Mr. Speaker, I rise today to speak to Bill C-47, An Act to enact the Nunavut Planning and Project Assessment Act and the Northwest Territories Surface Rights Board Act and to make related and consequential amendments to other Acts. I will not use the wildly inaccurate short title the Conservatives have dreamed up for this bill, because this is a bill that speaks to more than simply job creation.
The bill affects two regions of the country that are moving toward more self-determination at all times, two regions of the country that are settling their land claims in a good fashion with the opportunities that come with settled land claims.
We have a situation in the Northwest Territories where aboriginal governments and public governments have to get along. We have to learn how to get along and how to work together.
In Nunavut there is a single government that represents all the inhabitants of Nunavut, one land claim. Its job is slighty less complex than that of the Northwest Territories, but both are working very hard to achieve unique and satisfactory arrangements between the constitutionally entrenched rights of first nations and Inuit and the rights of public government that are held by all of us.
Bill C-47 was shown in committee to be very flawed. The Conservative member for Mississauga South said about it at committee, “No one got exactly what they wanted from this legislation”. None of the people in the north who wanted to see the legislation go forward got what they wanted.
The bill is so flawed that the Conservative member for Palliser said, “None of the stakeholders involved in the development of the Nunavut Planning and Project Assessment Act got everything they wanted in the bill”.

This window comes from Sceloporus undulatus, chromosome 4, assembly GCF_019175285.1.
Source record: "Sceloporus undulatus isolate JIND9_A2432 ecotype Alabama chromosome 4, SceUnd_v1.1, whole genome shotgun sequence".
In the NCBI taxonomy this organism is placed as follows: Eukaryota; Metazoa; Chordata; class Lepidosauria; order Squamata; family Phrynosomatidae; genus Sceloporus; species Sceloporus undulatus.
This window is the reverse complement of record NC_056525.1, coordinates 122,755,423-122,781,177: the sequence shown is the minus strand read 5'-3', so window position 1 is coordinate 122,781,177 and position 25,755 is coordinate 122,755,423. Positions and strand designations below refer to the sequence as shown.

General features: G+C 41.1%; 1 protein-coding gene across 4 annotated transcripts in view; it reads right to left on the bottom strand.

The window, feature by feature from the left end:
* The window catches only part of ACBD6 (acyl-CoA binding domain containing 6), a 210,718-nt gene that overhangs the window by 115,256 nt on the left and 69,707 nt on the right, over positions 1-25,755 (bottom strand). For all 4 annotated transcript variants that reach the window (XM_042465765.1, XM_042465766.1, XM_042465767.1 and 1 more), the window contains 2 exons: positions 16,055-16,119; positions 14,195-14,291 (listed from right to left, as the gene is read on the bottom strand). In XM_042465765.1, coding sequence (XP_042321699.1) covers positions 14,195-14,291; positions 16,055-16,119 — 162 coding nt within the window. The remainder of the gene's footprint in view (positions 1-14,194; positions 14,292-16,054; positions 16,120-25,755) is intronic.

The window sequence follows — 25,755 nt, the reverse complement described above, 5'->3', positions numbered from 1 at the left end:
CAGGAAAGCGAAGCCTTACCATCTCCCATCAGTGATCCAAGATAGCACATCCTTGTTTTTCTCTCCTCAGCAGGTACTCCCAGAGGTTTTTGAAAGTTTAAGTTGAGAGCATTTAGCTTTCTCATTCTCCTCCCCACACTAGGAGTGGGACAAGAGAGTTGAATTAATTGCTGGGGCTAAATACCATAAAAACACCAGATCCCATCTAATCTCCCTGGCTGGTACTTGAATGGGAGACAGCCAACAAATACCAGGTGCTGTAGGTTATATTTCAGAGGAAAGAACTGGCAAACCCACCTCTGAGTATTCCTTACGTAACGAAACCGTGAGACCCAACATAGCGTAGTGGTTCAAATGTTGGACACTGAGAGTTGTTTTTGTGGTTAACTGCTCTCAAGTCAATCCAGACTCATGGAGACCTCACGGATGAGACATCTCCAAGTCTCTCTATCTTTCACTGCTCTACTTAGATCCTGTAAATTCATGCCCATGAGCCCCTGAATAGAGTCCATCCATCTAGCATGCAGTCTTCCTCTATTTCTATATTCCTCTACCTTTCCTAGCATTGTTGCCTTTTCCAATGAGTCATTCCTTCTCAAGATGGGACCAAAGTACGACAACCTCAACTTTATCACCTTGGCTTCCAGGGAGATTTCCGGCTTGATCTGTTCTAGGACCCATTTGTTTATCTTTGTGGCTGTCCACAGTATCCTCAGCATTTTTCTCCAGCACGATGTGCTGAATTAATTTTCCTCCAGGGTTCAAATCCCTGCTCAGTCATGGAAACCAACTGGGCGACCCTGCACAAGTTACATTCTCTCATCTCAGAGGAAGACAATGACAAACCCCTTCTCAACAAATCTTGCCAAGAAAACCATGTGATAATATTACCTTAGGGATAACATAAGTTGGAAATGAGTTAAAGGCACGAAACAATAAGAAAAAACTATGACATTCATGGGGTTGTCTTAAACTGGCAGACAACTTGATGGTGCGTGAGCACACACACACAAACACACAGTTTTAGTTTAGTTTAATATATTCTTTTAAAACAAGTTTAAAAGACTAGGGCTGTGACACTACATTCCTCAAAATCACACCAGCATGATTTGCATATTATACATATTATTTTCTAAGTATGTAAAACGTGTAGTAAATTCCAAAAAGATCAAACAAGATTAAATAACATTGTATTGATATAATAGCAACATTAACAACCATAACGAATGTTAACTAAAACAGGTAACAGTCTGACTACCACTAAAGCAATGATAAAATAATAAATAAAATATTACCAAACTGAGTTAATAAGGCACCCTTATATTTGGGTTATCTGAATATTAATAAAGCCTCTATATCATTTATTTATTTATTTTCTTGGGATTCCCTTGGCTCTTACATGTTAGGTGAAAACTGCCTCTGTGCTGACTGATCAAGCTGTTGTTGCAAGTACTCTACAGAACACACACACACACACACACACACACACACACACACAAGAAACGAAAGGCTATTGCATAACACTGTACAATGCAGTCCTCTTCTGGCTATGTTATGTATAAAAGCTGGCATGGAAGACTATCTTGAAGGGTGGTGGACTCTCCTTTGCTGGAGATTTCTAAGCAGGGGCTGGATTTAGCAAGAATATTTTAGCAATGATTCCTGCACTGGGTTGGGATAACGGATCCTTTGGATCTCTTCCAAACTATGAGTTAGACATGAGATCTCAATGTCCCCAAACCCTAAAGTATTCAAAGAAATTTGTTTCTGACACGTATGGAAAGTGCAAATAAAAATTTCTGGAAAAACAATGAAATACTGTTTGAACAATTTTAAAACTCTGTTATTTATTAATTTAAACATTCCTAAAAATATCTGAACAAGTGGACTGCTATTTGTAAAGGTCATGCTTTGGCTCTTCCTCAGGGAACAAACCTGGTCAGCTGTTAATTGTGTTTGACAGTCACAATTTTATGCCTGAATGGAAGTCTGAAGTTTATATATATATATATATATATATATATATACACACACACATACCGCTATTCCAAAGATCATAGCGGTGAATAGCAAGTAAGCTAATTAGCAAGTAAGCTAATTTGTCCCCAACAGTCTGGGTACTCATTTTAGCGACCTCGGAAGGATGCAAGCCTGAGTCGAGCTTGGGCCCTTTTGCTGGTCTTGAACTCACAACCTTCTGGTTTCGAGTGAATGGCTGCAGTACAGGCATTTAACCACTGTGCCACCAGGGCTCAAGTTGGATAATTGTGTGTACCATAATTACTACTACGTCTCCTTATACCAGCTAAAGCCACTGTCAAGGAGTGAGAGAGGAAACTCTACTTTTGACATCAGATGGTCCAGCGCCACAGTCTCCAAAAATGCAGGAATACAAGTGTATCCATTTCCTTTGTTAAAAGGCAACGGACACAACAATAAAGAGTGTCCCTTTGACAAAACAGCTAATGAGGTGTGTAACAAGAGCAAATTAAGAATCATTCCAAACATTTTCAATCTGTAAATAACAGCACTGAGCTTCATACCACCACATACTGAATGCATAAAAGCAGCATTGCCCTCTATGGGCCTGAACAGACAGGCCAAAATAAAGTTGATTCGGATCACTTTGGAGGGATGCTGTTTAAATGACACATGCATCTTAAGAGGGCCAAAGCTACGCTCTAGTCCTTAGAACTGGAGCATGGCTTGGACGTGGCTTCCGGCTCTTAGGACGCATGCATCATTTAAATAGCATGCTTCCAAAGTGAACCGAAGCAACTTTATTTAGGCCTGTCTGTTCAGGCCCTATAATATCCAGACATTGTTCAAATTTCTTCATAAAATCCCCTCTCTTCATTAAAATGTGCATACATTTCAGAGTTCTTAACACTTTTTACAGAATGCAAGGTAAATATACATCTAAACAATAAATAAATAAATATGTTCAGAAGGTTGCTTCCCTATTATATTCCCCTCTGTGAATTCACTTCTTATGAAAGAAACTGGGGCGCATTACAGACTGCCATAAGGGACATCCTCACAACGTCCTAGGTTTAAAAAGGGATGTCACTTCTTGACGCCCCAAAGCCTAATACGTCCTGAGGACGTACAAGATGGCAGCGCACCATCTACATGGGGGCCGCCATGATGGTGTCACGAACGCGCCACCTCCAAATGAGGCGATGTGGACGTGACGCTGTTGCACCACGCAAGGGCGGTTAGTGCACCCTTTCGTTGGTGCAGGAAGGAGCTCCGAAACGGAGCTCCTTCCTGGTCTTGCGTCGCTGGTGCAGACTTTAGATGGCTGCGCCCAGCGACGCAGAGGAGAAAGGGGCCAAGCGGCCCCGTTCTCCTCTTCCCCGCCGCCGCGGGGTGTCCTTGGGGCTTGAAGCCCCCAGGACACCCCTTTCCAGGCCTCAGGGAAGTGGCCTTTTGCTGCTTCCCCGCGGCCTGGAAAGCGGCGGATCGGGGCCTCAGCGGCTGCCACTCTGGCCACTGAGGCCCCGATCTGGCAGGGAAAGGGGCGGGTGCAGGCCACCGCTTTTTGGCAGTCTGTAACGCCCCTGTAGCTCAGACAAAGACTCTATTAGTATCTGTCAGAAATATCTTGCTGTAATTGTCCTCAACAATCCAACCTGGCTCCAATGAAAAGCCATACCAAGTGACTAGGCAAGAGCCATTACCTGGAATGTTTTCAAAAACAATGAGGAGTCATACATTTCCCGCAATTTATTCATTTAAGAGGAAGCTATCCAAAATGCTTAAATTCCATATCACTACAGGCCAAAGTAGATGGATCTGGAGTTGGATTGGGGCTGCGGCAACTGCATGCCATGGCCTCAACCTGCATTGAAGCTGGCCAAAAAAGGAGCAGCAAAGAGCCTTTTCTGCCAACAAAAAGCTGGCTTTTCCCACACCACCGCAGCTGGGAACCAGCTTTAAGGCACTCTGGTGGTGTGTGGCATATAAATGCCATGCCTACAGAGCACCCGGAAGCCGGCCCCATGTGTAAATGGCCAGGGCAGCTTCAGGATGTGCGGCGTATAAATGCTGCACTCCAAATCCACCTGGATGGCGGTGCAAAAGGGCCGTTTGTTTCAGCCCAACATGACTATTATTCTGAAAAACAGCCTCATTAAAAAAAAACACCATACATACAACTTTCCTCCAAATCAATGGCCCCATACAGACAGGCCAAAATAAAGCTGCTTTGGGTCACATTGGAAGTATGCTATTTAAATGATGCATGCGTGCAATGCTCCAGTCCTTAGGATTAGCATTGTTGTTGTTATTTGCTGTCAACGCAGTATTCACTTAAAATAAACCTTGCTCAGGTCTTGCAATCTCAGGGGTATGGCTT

Why is that? This is a bill for those people. This is a bill for the people of Nunavut to deal with their rights going forward. Why did they not get what they wanted? What was the problem?
This is a bill so poorly executed that the Conservative member for Desnethé—Missinippi—Churchill River said, “Nobody, including industry, got everything they wanted in this legislation”.
The bill is going forward in a flawed fashion. It is an essential bill. It is a bill that is needed by Nunavut, especially, for its requirements for the legislation from this Parliament. It needs this. It has been waiting for this for a long time.
Committee witness after committee witness brought forward numerous mistakes Conservatives made in developing the bill, but they chose to ignore those. They chose not to address amendments. They simply voted them down, one after another.
As Chief Roy Fabian of the Kátl'odeeche First Nation in the Northwest Territories said of the process used to develop this legislation, “It is extremely frustrating to attend meetings and express concerns, provide recommendations to address the concerns, and then see that input ignored”. Who knows better what is good for the north than those who reside in the Conservative headquarters in Ottawa?